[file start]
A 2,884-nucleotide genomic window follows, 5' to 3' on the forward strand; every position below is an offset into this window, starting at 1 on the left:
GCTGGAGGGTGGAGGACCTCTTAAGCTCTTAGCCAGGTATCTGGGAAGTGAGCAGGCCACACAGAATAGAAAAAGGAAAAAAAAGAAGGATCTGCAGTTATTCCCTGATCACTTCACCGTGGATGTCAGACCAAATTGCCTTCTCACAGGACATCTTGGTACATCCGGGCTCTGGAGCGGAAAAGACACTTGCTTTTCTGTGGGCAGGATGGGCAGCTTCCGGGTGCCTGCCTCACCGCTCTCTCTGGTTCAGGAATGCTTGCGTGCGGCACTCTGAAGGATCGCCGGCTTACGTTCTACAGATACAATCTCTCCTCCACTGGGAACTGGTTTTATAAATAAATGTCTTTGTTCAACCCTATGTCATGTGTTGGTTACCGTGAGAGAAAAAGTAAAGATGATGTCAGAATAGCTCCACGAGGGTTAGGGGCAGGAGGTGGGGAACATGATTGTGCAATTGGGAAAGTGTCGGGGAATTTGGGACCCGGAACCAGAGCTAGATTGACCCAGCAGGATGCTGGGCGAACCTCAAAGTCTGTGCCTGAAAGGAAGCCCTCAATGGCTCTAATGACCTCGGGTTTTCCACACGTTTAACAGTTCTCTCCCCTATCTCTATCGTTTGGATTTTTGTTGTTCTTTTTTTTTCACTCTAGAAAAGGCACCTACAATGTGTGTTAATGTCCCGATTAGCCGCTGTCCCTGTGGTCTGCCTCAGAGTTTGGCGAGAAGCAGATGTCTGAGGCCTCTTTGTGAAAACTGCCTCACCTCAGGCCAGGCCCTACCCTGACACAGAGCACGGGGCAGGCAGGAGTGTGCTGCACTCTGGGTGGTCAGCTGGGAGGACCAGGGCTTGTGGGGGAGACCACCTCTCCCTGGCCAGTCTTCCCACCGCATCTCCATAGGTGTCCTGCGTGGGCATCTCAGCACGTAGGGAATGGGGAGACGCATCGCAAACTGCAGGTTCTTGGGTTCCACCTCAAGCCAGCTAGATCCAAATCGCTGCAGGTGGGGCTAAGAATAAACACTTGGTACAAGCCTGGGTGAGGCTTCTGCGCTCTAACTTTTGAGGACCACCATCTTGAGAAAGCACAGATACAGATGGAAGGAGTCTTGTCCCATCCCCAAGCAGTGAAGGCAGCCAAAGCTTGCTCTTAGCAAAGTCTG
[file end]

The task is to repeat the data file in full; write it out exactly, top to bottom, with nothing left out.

A 2,884-nucleotide genomic window follows, 5' to 3' on the forward strand; every position below is an offset into this window, starting at 1 on the left:
GCTGGAGGGTGGAGGACCTCTTAAGCTCTTAGCCAGGTATCTGGGAAGTGAGCAGGCCACACAGAATAGAAAAAGGAAAAAAAAGAAGGATCTGCAGTTATTCCCTGATCACTTCACCGTGGATGTCAGACCAAATTGCCTTCTCACAGGACATCTTGGTACATCCGGGCTCTGGAGCGGAAAAGACACTTGCTTTTCTGTGGGCAGGATGGGCAGCTTCCGGGTGCCTGCCTCACCGCTCTCTCTGGTTCAGGAATGCTTGCGTGCGGCACTCTGAAGGATCGCCGGCTTACGTTCTACAGATACAATCTCTCCTCCACTGGGAACTGGTTTTATAAATAAATGTCTTTGTTCAACCCTATGTCATGTGTTGGTTACCGTGAGAGAAAAAGTAAAGATGATGTCAGAATAGCTCCACGAGGGTTAGGGGCAGGAGGTGGGGAACATGATTGTGCAATTGGGAAAGTGTCGGGGAATTTGGGACCCGGAACCAGAGCTAGATTGACCCAGCAGGATGCTGGGCGAACCTCAAAGTCTGTGCCTGAAAGGAAGCCCTCAATGGCTCTAATGACCTCGGGTTTTCCACACGTTTAACAGTTCTCTCCCCTATCTCTATCGTTTGGATTTTTGTTGTTCTTTTTTTTTCACTCTAGAAAAGGCACCTACAATGTGTGTTAATGTCCCGATTAGCCGCTGTCCCTGTGGTCTGCCTCAGAGTTTGGCGAGAAGCAGATGTCTGAGGCCTCTTTGTGAAAACTGCCTCACCTCAGGCCAGGCCCTACCCTGACACAGAGCACGGGGCAGGCAGGAGTGTGCTGCACTCTGGGTGGTCAGCTGGGAGGACCAGGGCTTGTGGGGGAGACCACCTCTCCCTGGCCAGTCTTCCCACCGCATCTCCATAGGTGTCCTGCGTGGGCATCTCAGCACGTAGGGAATGGGGAGACGCATCGCAAACTGCAGGTTCTTGGGTTCCACCTCAAGCCAGCTAGATCCAAATCGCTGCAGGTGGGGCTAAGAATAAACACTTGGTACAAGCCTGGGTGAGGCTTCTGCGCTCTAACTTTTGAGGACCACCATCTTGAGAAAGCACAGATACAGATGGAAGGAGTCTTGTCCCATCCCCAAGCAGTGAAGGCAGCCAAAGCTTGCTCTTAGCAAAGTCTG